Family Support for Deaf Teens: A Roadmap to Success

February 27, 2020

As deaf children grow into teenagers, they begin to take a more active role in decision-making and responsibilities. Families are often unaware of strategies to support their deaf teen on becoming more independent. The role of family members is vital in ensuring deaf youth are prepared for life after high school. It’s an overwhelming but exciting time for both families and deaf teens.  


Learn to create an inclusive campus in NDC's new course

February 26, 2020

Deaf college students across the country continue to feel left out and overlooked on campus. In a report released last week by the National Deaf Center, deaf students rated accessibility at their campus at a 3.2 out of 5. Let’s change that.


‘Begrudging Tolerance’: New Report Reveals Deaf Students’ Experience On Campus

February 24, 2020

“There has been no institutional interest in learning how to become more deaf friendly. The attitude is one of begrudging tolerance at best.”

Deaf students across the country echoed this student’s story in the 2018-2019 Deaf College Student National Accessibility Report, “ACCESS Is More Than Accommodations,” released today by the National Deaf Center on Postsecondary Outcomes.


Featuring the Field: At Rocky Mountain Deaf School, Making Coffee Leads to Employment Opportunities

February 18, 2020

Heather Hapke from Rocky Mountain Deaf School agreed to share details about the school’s job training program, which includes an on-campus coffee shop, job shadowing and internships, a summer program, and more.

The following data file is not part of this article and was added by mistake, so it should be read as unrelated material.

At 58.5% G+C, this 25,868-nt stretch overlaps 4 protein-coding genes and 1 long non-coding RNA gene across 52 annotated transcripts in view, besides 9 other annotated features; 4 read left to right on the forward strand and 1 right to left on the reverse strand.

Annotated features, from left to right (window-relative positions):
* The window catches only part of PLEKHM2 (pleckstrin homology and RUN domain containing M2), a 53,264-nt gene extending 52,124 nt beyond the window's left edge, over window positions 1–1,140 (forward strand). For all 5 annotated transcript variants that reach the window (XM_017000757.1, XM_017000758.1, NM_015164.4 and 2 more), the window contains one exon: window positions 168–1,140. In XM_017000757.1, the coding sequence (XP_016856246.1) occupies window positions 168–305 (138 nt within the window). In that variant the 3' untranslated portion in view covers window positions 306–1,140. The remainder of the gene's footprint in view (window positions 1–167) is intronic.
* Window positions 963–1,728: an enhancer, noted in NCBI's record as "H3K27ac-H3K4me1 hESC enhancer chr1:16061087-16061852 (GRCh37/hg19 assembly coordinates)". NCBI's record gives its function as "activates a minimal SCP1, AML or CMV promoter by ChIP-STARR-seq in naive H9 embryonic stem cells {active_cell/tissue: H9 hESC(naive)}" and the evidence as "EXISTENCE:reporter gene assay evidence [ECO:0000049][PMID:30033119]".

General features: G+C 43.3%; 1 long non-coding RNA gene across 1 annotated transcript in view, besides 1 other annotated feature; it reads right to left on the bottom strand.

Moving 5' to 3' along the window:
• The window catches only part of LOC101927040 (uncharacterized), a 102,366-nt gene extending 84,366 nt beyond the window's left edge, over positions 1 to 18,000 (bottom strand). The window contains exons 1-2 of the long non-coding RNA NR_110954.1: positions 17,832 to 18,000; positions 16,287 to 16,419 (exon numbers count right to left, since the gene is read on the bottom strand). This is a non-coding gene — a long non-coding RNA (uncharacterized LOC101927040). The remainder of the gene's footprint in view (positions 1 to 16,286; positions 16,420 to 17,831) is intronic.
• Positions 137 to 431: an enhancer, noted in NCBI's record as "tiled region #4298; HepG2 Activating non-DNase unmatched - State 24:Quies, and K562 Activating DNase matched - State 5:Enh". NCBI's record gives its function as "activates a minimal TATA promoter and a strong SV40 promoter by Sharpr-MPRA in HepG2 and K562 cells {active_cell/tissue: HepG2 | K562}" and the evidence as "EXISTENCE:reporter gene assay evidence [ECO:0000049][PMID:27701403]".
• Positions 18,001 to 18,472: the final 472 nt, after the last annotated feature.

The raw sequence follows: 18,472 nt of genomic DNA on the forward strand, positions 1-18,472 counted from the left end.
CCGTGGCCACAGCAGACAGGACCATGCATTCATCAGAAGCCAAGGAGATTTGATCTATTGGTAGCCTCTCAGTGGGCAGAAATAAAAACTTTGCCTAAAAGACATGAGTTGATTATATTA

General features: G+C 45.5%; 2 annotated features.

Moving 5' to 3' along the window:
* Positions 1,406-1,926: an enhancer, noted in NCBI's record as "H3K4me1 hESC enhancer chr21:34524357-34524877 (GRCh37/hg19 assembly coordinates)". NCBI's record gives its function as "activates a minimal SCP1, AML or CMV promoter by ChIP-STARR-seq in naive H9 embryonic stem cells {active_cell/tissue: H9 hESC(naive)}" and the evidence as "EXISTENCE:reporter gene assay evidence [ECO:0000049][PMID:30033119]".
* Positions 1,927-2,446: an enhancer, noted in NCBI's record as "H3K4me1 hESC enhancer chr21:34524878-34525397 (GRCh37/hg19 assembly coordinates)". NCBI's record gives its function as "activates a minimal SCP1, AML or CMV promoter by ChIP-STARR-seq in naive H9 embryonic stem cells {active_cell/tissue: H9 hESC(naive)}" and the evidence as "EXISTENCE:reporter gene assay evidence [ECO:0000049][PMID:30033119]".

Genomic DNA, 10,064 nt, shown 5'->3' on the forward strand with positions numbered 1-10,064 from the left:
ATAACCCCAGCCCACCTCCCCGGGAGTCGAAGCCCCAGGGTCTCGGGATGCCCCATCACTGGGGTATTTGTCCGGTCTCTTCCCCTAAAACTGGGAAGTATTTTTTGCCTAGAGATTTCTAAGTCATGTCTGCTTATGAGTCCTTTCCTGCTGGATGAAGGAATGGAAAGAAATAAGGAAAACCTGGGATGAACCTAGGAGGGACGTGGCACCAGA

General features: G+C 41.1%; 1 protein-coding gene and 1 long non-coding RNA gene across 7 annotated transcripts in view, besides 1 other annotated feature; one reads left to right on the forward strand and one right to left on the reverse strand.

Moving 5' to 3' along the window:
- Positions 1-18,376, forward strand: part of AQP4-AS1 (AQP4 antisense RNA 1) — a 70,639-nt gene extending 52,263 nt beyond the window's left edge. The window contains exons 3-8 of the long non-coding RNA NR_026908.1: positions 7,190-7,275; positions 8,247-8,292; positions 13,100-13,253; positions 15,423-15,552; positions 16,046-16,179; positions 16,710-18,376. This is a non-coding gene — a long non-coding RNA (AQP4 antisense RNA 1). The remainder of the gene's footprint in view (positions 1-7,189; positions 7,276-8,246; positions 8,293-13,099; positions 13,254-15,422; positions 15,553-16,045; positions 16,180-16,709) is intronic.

Mental Health for Deaf People

February 11, 2020

Valentine’s Day is around the corner, which can bring with it additional anxiety, depression and other stress about romance and relationships. Research shows that deaf people are more likely to struggle socially, emotionally and with other issues impacting mental health.


Reflections on Black History Month By Dr. Joseph Hill

February 4, 2020

Black History Month is an annual observance of contributions, achievements, and culture of black Americans. In K-12 education, black American contributions and events may not be acknowledged or taught, so Black History Month is a way to make sure that children from all walks of life know that black history, as well as all cultural histories, are also part of American history.


5 Tools for Disability Service Providers at Colleges and Universities Serving Deaf Students

January 28, 2020

A new semester can be overwhelming, but NDC is here with you. NDC can help streamline procedures to enhance disability services offices working with deaf students, with guides to help you build request forms, create a student absence policy and more.


Learn How to Center Deaf People in Decision-Making

January 27, 2020

Decisions are made everyday that impact the lives of deaf people. Do those decisions truly include deaf people?

A new free online course from the National Deaf Center on Postsecondary Outcomes helps access coordinators, teachers, vocational rehabilitation counselors, and other professionals who work with deaf people explore the dynamics of power, privilege, and oppression when working with deaf individuals and communities in professional settings.


More Than Accommodations: Interpreting Task Force Explores Equitable Access

January 24, 2020

NDC facilitated a Postsecondary Interpreting Task Force on Jan. 14-15 to examine central questions surrounding equitable access — What does it look like? What are current standard practices, and what strategies should professionals consider to ensure deaf students are able to actively participate in all aspects of their continued education?


The Significance of Harvard’s Settlement on Video Accessibility

January 21, 2020

Recently, Harvard University settled a class action lawsuit filed in 2015 by the National Association of the Deaf (NAD). The case revolved around the lack of captioning for Massive Open Online Courses (MOOCs). NAD also sued the Massachusetts Institute of Technology for similar reasons and that case is still being litigated.

The Department of Justice made statements that the universities were discriminating against deaf individuals by “failing to provide equal access in the form of captions.”
 


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